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‘Sir John’ of Invergordon bust worth £2.5million ‘could have been binned’

Community set to decide on fate of bust valued at £2.5m by Sotheby's.

The Louvre showed the 'Sir John' bust.
A £1.4m sculpture which was discovered propping up the door of a shed was exhibited at the Louvre. Image: Maxine Smith.

An 18th-century bust Sir John of Invergordon which was once being used a doorstop has now been valued at £2.5million.

The Bouchardon Bust, of Sir John Gordon of Invergordon had lain in a council shed for many years when Maxine Smith, now a local councillor, and former Highland councillor Andy Anderson discovered it.

Since its discovery, the bust has even been shown in the Louvre, as part of an exhibition about the artist. Sotheby’s described the bust as “brilliant in execution”, valuing it at £2.5million.

Bust of Sir John worth £2.5 million

But the bust was only discovered in 1998 while Miss Smith and Mr Anderson were looking for  “missing” robes and chains of office for Alness and Invergordon.

Instead they hit the jackpot.

Maxine Smith with Sir John.
Councillor Maxine Smith with the bust of Sir John Gordon, back in the early 2000s. Image: DC Thomson.

A community consultation to be launched by Highland Council will determine the bust’s fate – and it will either be sold or be given its rightful place in a museum.

The bust which depicts late landowner and MP Sir John Gordon was created by Edmé Bouchardon and was sculpted in the early 18th century whilst the artist was resident in Rome and Sir John was on his Grand Tour.

It is now owned by the Invergordon Common Goods Fund, after the town council paid £5 for it in 1931.

Ms Smith said: “In 1998 when I was a mere Invergordon community councillor and chairman of the Invergordon Business Association I decided to go hunting for the past Invergordon provost robes and chains which had been ‘missing’ for some years.

“With the help of former councillor for Alness, Andy Anderson, I gained access with permission to a council-owned shed next to the football pitch in Balintore.

“I was so excited to see what was inside. I found not only the robes and chains, but pictures that I thought looked old and expensive.”

She continued: “There was a wee white marble sculpture thing holding open the door which I walked past.

“Anyway once everything was removed and inspected the marble, it transpired that the ‘bust’ being used as a doorstop was worth a lot of money. It could have been binned, or taken quite easily.

‘I was flabbergasted’

“At that time it was worth circa £450,000. I was flabbergasted, as was Andy.”

Sir John’s father gave his family name to Invergordon.

As one of the 18th century’s most fashionable sculptures, the artist Bouchardon produced a number of works for French royalty at the Palace of Versailles and also made the Fontaine des Quatre Saisons in Paris.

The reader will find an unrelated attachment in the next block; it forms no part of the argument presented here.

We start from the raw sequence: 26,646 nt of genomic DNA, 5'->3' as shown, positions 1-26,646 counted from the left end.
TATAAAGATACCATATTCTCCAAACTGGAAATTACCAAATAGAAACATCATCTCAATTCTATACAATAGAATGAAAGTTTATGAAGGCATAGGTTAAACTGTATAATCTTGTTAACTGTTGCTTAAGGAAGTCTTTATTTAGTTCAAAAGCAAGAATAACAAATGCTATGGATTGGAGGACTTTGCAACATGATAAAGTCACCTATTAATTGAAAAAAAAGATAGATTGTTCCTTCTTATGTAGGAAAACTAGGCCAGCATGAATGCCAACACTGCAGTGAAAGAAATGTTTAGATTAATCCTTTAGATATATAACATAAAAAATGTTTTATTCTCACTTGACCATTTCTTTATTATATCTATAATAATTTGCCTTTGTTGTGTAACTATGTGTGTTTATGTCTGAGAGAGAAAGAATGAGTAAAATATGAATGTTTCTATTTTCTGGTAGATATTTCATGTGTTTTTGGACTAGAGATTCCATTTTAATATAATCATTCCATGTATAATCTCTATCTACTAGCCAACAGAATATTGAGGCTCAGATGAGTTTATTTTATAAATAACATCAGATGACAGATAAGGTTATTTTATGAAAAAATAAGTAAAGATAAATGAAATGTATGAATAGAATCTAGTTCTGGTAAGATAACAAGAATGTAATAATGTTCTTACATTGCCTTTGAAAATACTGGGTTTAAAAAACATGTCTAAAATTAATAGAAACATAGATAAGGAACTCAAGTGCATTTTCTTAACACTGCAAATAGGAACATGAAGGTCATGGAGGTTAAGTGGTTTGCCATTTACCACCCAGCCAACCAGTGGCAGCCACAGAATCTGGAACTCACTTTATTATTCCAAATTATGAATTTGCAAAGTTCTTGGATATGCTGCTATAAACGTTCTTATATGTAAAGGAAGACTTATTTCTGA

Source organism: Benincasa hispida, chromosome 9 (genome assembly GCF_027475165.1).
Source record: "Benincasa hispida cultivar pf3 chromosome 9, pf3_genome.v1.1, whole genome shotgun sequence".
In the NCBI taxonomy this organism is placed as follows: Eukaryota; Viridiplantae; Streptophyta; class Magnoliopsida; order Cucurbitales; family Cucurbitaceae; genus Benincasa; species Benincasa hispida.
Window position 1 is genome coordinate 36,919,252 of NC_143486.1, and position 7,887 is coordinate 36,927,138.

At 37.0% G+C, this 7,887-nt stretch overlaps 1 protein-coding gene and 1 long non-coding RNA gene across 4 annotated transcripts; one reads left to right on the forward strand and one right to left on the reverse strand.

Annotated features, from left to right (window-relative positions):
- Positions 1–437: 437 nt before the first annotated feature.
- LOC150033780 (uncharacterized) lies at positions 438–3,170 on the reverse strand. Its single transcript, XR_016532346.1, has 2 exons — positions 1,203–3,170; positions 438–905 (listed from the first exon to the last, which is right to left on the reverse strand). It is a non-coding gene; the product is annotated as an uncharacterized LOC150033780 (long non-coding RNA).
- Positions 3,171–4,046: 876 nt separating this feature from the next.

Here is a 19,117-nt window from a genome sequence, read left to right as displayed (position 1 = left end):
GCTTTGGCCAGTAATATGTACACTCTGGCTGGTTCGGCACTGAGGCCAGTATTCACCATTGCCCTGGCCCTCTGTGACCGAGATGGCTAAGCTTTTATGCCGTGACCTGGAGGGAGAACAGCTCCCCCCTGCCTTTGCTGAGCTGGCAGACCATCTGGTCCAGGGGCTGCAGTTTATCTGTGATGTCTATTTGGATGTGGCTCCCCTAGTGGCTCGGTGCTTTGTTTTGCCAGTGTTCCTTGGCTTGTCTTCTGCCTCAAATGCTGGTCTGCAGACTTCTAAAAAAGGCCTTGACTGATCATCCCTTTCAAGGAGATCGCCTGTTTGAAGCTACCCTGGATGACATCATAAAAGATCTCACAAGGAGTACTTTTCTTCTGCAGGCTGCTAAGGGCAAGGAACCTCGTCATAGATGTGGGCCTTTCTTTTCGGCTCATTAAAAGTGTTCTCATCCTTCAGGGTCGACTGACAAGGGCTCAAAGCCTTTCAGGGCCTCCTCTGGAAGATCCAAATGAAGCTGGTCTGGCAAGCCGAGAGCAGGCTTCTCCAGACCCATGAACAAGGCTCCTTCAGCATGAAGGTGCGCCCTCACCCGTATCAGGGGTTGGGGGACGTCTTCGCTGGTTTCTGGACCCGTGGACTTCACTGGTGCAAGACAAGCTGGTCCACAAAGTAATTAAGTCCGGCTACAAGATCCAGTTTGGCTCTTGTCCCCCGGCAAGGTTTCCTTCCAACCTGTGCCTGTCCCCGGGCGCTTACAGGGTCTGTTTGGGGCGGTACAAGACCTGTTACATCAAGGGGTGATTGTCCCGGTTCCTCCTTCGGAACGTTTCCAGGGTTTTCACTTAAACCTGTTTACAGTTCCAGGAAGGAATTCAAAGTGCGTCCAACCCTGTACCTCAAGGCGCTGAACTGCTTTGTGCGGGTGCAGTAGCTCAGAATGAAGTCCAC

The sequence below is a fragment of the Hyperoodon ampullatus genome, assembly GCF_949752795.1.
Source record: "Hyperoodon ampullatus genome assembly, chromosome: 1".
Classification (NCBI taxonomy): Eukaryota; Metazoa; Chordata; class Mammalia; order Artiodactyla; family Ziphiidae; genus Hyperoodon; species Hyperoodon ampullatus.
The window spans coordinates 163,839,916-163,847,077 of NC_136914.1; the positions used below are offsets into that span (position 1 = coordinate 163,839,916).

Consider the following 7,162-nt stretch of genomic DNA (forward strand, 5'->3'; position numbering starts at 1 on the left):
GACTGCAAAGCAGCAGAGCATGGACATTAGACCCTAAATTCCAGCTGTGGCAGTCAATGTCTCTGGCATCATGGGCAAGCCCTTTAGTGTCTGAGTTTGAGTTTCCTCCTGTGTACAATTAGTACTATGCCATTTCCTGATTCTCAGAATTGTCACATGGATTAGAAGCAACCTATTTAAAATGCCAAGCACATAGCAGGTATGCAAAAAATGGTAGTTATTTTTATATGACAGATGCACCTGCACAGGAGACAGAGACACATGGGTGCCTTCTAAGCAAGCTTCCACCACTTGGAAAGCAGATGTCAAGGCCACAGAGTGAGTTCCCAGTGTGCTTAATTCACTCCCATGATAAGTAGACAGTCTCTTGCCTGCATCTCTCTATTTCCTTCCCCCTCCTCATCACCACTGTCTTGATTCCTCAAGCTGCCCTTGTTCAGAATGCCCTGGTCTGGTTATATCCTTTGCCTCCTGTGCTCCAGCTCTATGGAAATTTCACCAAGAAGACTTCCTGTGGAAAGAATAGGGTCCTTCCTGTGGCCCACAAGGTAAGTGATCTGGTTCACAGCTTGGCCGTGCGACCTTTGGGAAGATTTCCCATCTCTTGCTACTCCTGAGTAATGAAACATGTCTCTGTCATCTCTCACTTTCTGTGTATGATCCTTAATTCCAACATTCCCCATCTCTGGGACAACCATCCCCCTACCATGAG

Since it was discovered the bust, as a valuable asset had to be stored in the Inverness Archive Centre as only they could afford the insurance and had the only secure venue.

Councillor Maxine Smith would like the bust to be sold to fund the Invergordon Common Good Fund.
Maxine Smith is keen that the bust is sold and the money used to benefit the community. Image; Maxine Smith.

Ms Smith and Mr Anderson then tried to establish the ownership of the bust.

But it wasn’t until some nine years later when Ms Smith was elected as a Highland Councillor that she set about trying to do something with the famous bust.

While no one was able to value its real worth, it was by then valued at £725,000, ten years later it was valued at £1.5million.

Art collectors from across the world are desperate to buy the bust – which may end in a bidding war for Sir John

Ms Smith continued: “So nowadays Sir John is worth in the region of £2.5 million.

‘Sir John’ valued at £2.5 million by Sotheby’s

“Can you believe it? He was a doorstop. If that shed had been destroyed in a storm or burned down nobody would have ever known its worth and it would have disappeared into history.”

The councillor wants the community to back a plan to sell the bust, and with the proceeds make a replica of the original to keep in a museum.

And with the proceeds of the sale, she wants backing to set up an Invergordon Common Good Fund, putting £125,000 back into community projects each year.

She said: “I’m so excited we played the long game.

“It may be that the community don’t wish to sell it, but to be honest it’s doing nobody any good sitting in the Inverness archive centre which is the only place secure enough to cover the insurance costs.”

Sir John was shown as part of an exhibition in the Louvre. Pictured is the famous pyramid at the Louvre in Paris.
‘Sir John’ was shown as part of an exhibition at the Louvre. Image: Shutterstock.

A Highland Council spokeswoman said: “At next Monday’s Easter Ross Area Committee meeting, members will be asked to explore the potential of selling the bust and consider the assessment of the various sale options and expert advice provided by Sotheby’s.

If members agree to explore this, the first step will be a public consultation on the proposal to dispose of the Bust, in line with the Community Empowerment (Scotland) Act 2015.  This will seek the views of the wider Invergordon community.

“The sale of the bust has the potential to recover a significant capital receipt for Invergordon Common Good Fund which would provide investment opportunities for income generation and rejuvenation of the Common Good fund.”